The City Council’s Inclusionary Housing Ordinance subcommittee is scheduled Tuesday to review a massive set of proposed changes to the ordinance that city staff claim will “more effectively generate on-site affordable units.”

The changes would dramatically increase the payment required if affordable units were not provided on site — from $100,000 for every 10 units in a building near rail stations to $175,000 and from $75,000 to $150,000 elsewhere in the city.

It would also require that any development receiving variances or allowances above the base zoning for a site place at least half of its affordable units on site. That would affect the vast majority of larger development projects in the city.

Condominium developments could opt out of the half-on-site requirement, but only by paying an in-lieu fee of $262,500 for every 10 units near rail stations and $225,000 elsewhere.

The staff report claims that the burden of those and other increased requirements would be offset by proposed bonuses in permited floor area ratio and density.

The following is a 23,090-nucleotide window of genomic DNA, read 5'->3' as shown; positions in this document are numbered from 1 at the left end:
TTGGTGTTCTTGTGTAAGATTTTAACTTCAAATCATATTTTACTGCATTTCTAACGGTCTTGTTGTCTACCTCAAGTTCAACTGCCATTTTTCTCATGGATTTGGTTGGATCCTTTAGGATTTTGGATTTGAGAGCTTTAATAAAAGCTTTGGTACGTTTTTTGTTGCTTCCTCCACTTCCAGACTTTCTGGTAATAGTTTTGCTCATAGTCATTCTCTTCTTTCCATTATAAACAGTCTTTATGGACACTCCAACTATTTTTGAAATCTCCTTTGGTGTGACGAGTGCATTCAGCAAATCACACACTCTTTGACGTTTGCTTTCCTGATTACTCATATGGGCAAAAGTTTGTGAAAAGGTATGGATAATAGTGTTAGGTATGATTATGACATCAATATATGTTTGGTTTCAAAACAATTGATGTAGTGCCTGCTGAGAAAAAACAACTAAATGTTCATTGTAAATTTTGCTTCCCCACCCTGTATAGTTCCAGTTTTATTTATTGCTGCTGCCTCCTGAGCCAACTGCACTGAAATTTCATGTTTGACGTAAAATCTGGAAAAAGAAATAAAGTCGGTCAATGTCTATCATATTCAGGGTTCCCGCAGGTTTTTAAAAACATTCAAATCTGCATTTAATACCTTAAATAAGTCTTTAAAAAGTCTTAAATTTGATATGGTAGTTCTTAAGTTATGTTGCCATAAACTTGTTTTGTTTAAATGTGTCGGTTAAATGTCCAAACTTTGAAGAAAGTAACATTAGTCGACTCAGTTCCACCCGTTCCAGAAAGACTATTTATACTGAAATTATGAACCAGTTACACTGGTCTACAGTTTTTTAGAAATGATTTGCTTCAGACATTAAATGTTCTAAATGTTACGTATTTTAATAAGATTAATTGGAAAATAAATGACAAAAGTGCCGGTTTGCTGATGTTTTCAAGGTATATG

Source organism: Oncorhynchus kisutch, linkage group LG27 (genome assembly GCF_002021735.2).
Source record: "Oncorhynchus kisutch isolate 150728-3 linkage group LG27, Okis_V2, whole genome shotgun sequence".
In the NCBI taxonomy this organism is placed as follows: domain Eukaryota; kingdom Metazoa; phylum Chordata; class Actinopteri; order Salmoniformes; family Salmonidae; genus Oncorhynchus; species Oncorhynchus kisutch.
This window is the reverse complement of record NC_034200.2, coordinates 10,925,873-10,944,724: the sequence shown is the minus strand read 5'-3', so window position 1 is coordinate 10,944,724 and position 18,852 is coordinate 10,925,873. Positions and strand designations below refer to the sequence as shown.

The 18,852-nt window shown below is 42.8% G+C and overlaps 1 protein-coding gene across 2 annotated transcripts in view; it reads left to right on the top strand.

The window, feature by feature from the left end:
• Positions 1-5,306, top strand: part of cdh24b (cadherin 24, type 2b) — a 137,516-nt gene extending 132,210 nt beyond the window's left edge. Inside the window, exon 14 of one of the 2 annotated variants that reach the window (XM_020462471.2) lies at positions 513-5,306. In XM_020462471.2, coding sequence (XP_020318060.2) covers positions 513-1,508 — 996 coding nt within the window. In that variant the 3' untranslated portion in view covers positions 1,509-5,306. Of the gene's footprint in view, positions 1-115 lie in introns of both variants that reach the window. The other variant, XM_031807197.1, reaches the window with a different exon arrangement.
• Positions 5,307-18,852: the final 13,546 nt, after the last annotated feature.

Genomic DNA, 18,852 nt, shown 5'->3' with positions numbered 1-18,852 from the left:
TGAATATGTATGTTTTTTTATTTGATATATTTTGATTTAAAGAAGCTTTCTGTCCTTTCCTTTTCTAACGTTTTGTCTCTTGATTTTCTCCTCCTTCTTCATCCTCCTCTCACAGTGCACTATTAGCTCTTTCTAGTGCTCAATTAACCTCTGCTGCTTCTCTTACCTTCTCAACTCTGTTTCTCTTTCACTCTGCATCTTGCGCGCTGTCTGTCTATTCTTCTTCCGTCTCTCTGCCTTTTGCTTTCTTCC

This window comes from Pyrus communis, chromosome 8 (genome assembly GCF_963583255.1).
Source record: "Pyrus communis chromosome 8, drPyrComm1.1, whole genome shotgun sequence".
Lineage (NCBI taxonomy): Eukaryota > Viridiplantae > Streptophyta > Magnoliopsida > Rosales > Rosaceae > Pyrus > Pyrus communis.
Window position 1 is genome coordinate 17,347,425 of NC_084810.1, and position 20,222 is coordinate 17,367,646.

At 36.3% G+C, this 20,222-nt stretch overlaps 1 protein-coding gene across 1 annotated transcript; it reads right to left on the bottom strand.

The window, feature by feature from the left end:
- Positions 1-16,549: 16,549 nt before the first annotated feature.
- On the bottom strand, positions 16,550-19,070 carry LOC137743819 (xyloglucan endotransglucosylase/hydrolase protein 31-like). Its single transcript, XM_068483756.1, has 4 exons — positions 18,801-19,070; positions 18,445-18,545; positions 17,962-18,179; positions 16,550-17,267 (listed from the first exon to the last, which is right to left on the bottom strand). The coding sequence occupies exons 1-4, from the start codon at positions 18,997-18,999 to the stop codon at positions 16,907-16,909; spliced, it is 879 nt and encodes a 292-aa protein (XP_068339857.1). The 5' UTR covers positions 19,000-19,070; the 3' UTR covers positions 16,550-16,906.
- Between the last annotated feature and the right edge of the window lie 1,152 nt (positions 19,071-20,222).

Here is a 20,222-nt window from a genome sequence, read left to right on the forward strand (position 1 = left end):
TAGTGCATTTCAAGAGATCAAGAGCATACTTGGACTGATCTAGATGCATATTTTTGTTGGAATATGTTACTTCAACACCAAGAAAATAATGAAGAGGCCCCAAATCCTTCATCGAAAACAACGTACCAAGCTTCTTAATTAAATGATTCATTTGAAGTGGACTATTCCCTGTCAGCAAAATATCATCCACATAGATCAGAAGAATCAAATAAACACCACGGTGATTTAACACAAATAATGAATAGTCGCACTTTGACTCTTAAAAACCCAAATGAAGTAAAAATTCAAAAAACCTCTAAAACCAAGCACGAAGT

But similar bonuses have frequently been granted for years under the city’s planned development ordinance, so it was not clear whether the proposed changes would actually increase the resources developers would have available to subsidize construction of the required affordable units.

When asked Monday, Community Development Director Johanna Leonard was unable to immediately provide examples of the value of the proposed bonuses to developers, but said city staff would make a detailed presentation on the proposal at Tuesday’s meeting.

Bill Smith is the editor and publisher of Evanston Now.

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1 Comment

  1. Increased Fees for “Affordable” Housing Fund

    Thanks for the heads up on this.  The meeting packet was very informative.  The thing that caught my attention was the discussion of alternate ways of raising revenue for the Affordable Housing Fund.  Ald. Rainey and Ald. Wilson both seemed to think that new large scale development would be slowing down so there needed to be other sources of funding.

    Raising the demo tax, hotel tax and Airbnb tax were all mentioned…but the big suggestion from city staff was to have an impact/linkage fee on all development not covered by the Inclusionary Housing Ordinance.  New construction or rehab.  Examples were given of cities that charged a per square foot fee…and the city also did the math on what they would raise if they hiked all building permit fees 5% and put that money in the AHF.

    Better hurry up and redo that bathroom.

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